Page:Travels in Mexico and life among the Mexicans.djvu/102

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IN bringing to a close these desultory remarks upon the ruins of Yucatan, I am reminded that there yet remain two of the most important groups, Mayapan and Chichen-Itza, without which the hundred-mile radius around Merida would be incomplete. Mayapan, about thirty miles south of Merida, was the seat of the ancient Maya empire, and the city was called El Pendon de los Mayas—the banner city of the country—by the early Spanish writers on Yucatan. Here, in this ancient city, among the ruins of palaces once occupied by native kings, it would seem most fitting that we should review, though hastily, the aboriginal history of Yucatan, as it has been handed down to us According to the Maya genesis, as interpreted by Spanish priests and monks, the Creator formed the first man of a handful of sacate (or grass) and earth; from the latter came his flesh and bones, and from the grass his skin and his comely appearance. Dwarfs and giants were the first people of this portion of the country, and the former, as usual, always got the better of the latter.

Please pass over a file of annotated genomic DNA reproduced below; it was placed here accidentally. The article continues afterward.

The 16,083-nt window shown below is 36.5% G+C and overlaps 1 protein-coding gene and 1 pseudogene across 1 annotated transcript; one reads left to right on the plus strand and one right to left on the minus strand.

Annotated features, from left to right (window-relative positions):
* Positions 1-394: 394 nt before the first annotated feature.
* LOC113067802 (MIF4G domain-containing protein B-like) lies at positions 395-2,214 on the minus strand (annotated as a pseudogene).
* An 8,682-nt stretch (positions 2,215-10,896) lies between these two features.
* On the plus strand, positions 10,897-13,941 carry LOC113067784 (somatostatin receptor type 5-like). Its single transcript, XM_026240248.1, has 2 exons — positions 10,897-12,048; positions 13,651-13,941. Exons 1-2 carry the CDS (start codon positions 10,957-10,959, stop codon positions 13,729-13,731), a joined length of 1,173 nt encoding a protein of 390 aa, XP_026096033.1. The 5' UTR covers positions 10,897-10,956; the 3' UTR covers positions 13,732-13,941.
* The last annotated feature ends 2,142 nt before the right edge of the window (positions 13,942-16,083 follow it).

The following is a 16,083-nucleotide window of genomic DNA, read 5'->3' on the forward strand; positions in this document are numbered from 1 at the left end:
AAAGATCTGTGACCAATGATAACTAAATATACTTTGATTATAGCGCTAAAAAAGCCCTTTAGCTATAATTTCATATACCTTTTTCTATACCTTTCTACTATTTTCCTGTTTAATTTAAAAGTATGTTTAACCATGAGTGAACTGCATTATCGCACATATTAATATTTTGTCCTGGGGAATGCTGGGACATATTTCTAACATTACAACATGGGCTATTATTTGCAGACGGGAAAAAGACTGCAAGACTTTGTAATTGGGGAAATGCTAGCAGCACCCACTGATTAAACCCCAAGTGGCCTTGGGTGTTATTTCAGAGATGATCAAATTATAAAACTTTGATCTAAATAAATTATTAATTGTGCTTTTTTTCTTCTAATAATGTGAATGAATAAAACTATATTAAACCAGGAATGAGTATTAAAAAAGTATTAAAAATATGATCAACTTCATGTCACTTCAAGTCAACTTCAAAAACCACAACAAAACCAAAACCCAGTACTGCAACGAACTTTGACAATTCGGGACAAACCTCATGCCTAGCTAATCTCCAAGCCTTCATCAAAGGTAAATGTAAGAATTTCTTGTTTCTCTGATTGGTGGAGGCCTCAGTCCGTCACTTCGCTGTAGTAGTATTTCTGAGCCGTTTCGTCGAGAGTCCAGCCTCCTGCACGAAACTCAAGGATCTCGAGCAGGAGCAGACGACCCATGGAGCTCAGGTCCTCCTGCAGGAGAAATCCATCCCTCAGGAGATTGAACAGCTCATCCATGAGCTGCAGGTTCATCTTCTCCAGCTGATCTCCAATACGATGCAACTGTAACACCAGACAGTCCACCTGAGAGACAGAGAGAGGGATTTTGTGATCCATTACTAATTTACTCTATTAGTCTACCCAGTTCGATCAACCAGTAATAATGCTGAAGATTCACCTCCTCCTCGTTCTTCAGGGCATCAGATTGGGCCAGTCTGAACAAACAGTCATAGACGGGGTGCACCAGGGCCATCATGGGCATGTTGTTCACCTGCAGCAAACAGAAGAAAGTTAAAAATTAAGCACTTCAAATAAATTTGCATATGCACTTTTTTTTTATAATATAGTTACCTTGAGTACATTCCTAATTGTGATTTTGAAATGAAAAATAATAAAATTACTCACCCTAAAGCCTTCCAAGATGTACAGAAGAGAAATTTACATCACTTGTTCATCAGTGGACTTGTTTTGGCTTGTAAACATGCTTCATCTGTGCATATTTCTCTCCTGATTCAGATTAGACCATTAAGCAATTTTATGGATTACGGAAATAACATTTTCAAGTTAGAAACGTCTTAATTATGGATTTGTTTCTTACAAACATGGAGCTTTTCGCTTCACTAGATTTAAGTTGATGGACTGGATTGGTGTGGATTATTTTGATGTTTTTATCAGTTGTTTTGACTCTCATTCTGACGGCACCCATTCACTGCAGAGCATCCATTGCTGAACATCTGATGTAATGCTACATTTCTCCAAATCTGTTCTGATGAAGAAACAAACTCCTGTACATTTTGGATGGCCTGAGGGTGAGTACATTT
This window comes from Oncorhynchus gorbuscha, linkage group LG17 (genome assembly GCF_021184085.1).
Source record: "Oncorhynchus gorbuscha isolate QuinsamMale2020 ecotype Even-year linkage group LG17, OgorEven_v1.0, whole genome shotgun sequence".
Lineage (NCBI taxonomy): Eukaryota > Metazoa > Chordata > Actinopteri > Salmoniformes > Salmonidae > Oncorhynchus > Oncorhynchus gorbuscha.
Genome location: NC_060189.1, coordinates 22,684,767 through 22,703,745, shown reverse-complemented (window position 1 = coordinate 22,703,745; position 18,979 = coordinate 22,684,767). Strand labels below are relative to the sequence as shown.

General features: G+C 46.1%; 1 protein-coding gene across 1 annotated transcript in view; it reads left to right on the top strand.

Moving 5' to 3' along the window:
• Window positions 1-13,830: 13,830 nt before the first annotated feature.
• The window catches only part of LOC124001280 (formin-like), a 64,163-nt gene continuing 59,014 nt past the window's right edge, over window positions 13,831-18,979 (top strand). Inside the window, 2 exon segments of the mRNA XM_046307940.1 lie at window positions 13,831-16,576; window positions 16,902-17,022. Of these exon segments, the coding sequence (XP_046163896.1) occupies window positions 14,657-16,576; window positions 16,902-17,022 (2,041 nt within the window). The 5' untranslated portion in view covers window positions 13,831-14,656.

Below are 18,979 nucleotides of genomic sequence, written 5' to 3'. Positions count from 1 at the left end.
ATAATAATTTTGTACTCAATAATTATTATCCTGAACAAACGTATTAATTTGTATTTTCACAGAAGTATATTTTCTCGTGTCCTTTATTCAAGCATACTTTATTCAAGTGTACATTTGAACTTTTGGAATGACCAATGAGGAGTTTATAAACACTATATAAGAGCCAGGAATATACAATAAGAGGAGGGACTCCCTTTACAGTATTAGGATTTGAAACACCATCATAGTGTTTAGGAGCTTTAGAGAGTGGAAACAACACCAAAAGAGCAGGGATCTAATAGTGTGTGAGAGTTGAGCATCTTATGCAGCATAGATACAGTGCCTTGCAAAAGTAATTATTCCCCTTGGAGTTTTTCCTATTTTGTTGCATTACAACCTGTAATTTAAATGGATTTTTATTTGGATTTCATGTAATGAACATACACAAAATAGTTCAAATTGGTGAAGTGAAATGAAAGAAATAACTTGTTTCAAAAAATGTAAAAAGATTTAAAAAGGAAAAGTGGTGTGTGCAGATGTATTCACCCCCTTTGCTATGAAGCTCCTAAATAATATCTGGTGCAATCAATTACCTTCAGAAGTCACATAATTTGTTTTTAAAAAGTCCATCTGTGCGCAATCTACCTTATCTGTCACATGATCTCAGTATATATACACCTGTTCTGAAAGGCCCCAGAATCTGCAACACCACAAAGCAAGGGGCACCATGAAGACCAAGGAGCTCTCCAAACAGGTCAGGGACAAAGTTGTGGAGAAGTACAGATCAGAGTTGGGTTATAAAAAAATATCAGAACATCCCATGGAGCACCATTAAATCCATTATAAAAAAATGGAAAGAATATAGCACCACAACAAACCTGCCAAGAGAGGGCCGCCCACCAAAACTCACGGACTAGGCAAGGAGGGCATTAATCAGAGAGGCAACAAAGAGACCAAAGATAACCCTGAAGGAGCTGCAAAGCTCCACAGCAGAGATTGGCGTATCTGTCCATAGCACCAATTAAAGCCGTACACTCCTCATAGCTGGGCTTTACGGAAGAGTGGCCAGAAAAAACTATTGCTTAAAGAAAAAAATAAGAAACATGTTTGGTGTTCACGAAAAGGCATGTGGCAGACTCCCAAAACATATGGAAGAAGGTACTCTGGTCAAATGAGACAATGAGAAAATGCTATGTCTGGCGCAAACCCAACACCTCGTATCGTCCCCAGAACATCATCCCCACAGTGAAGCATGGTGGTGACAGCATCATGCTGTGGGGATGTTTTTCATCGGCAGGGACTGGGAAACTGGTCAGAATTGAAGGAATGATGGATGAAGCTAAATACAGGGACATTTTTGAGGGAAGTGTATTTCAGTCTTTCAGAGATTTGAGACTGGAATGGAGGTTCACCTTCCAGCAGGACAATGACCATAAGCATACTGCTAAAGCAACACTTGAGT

The most ancient traditions seem to point to two distinct immigrations into the peninsula; but it is usually conceded that there existed, in that portion of Central America where Yucatan, Guatemala, and Southern Mexico come together, a great and potent theocratic empire. This was in ages past. Successive immigrations, from the north and from the south, have swept over it, until all distinctive race individuality of the people who lived there has been obliterated. The capital city of this empire was Xibalba (Hibalba), thought to be the Palenque of the present day. The tribes coming down from the north, the Nahuatls, built another city, which they called Tula, or Tulhá, near the